Chemicals and related odors can be sources of IEQ problems in buildings. Odors are organic or inorganic compounds and can be both pleasant and unpleasant. Some odors can be health hazards and some are not. While most chemical contaminants originate from within the building, chemicals can be drawn into a building from the outdoors as well.
Regardless if they are The Consumer Products Act and regulations chemical onsite outlined in the requirements for chemical products that you buy for your personal use. Consumer products can be dangerous, so make sure that you read the label on the product and follow the manufacturer’s directions for use, clean-up and disposal. Or the ones covered under WHMIS2015 or any other legislation, you need to be thinking about the CHEMICAL RISK PART OF THE CHEMICAL! In order for a chemical to become hazardous to a person’s health, it must first contact or enter the body and the chemical must have some biological effect on the body. There are four major routes:
- Inhalation (breathing)
- Skin contact
- Digestive system (ingestion or eating)
Breathing of contaminated air is the most common way that workplace chemicals enter the body. Some chemicals, when contacted, can pass through the skin into the blood stream. Less commonly, workplace chemicals may be swallowed accidentally if food or cigarettes (or hands) are contaminated. For this reason workers should not drink, eat, or smoke in areas where they may be exposed to toxic chemicals. Hazardous chemicals are substances that can cause adverse health effects such as poisoning, breathing problems, skin rashes, allergic reactions, allergic sensitisation, cancer, and other health problems from exposure.
Many hazardous chemicals are also classified as dangerous goods. These can cause fires, explosions, corrosion, and hazardous reactions if not handled safely.
- Exposure standards are set for individual hazards, and yet workers are generally exposed to more than one hazard at a given time – the effects of combined exposure are generally unknown;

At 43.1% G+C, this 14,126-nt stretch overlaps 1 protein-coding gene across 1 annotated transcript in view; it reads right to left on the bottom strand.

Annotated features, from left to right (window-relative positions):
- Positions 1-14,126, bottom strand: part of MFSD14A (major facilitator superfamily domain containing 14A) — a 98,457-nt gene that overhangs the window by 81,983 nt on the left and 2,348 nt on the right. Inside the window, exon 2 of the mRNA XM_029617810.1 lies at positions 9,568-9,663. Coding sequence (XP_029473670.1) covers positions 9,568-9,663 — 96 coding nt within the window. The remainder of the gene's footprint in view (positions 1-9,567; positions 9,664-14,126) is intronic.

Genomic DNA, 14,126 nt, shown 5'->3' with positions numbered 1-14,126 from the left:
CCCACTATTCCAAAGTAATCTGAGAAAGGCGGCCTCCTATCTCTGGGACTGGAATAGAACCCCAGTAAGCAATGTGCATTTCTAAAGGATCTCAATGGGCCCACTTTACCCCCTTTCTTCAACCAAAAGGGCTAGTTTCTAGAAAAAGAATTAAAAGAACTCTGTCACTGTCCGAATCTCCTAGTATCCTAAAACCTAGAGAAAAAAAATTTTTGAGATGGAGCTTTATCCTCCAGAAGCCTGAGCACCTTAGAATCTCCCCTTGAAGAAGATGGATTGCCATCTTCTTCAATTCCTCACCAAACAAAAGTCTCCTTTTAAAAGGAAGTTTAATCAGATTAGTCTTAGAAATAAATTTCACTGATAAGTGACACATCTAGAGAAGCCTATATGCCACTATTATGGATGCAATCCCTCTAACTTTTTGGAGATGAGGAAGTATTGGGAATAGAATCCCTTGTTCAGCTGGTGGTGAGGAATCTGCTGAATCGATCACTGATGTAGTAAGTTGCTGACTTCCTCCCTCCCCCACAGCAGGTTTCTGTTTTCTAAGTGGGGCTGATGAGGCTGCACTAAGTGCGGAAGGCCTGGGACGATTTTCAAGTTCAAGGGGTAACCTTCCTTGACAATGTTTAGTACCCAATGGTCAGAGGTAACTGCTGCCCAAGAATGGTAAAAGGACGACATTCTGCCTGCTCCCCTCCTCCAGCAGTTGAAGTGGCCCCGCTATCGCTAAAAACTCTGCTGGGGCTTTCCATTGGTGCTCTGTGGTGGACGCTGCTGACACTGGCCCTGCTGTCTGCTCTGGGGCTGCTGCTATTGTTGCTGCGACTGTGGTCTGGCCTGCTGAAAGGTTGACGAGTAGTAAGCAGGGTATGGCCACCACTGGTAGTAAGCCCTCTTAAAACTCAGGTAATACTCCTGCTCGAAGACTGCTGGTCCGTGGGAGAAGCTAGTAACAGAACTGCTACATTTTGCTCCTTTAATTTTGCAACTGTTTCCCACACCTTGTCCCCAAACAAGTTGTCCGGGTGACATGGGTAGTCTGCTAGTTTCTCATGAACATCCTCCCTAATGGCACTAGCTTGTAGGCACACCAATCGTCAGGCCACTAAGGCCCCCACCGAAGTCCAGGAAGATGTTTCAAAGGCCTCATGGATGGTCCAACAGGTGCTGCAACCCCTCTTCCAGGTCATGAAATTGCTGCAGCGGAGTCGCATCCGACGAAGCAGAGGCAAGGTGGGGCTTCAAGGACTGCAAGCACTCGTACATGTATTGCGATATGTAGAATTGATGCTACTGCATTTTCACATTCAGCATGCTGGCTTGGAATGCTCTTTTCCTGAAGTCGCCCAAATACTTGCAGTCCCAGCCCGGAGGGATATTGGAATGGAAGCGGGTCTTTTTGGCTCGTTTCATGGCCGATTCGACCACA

- Exposure standards for chemicals are set for a “normal” working day of 8 hours – allowing the body 16 hours to “recover”. Working arrangements are changing, however, and 12 hour shifts have become more common.
Injection is the fourth way chemicals may enter the body. While uncommon in most workplaces, it can occur when a sharp object (e.g., needle) punctures the skin and injects a chemical (or virus) directly into the bloodstream. If a substance with an exposure standard is being used in the workplace, and workers may be exposed, the hierarchy of control should be implemented. That is, if possible, the chemical should be eliminated. If this is not ‘reasonably practicable’ then the exposure should either eliminated or minimised so far as is reasonably practicable.
Contaminated Outdoor Air
· General air pollutants (oxides of sulfur and nitrogen, ozone, others)
· General vehicle exhaust (carbon monoxide, oxides of nitrogen)
· Exhaust from gasoline and/or diesel powered vehicles on nearby roads or in parking lots, or garages (carbon monoxide, oxides of nitrogen)
· Odors from dumpsters
· Exhaust from the neighboring buildings (VOCs and odors)
· Unsanitary debris near the building’s outdoor air intake (various odors)
· Radon (odorless and not visible)
· Leakage from underground fuel tanks (gasoline or solvent odors)
· Contaminants from previous uses of the site (e.g., methane)
· Bioaerosols from water damage, microbial VOCs (VOCs from fungi)
· Emissions from office equipment (VOCs, ozone)
· Emissions from stored supplies (solvents, toners, ammonia, chlorine)
· Emissions from building carpet, furnishings, and other building components (VOCs including formaldehyde from glues, fabric treatments, stains and varnishes)
· Emissions from special use areas within the building such as laboratories, print shops, art rooms, smoking lounges, beauty salons, food preparation areas, and others (various chemicals and related odors)
· Emissions from indoor construction activities (VOCs from use of paint, caulk, adhesives, and other products)
· Elevator motors and other building mechanical systems (solvents and other chemicals)
· Plumbing problems (sewer odors, improper bathroom ventilation)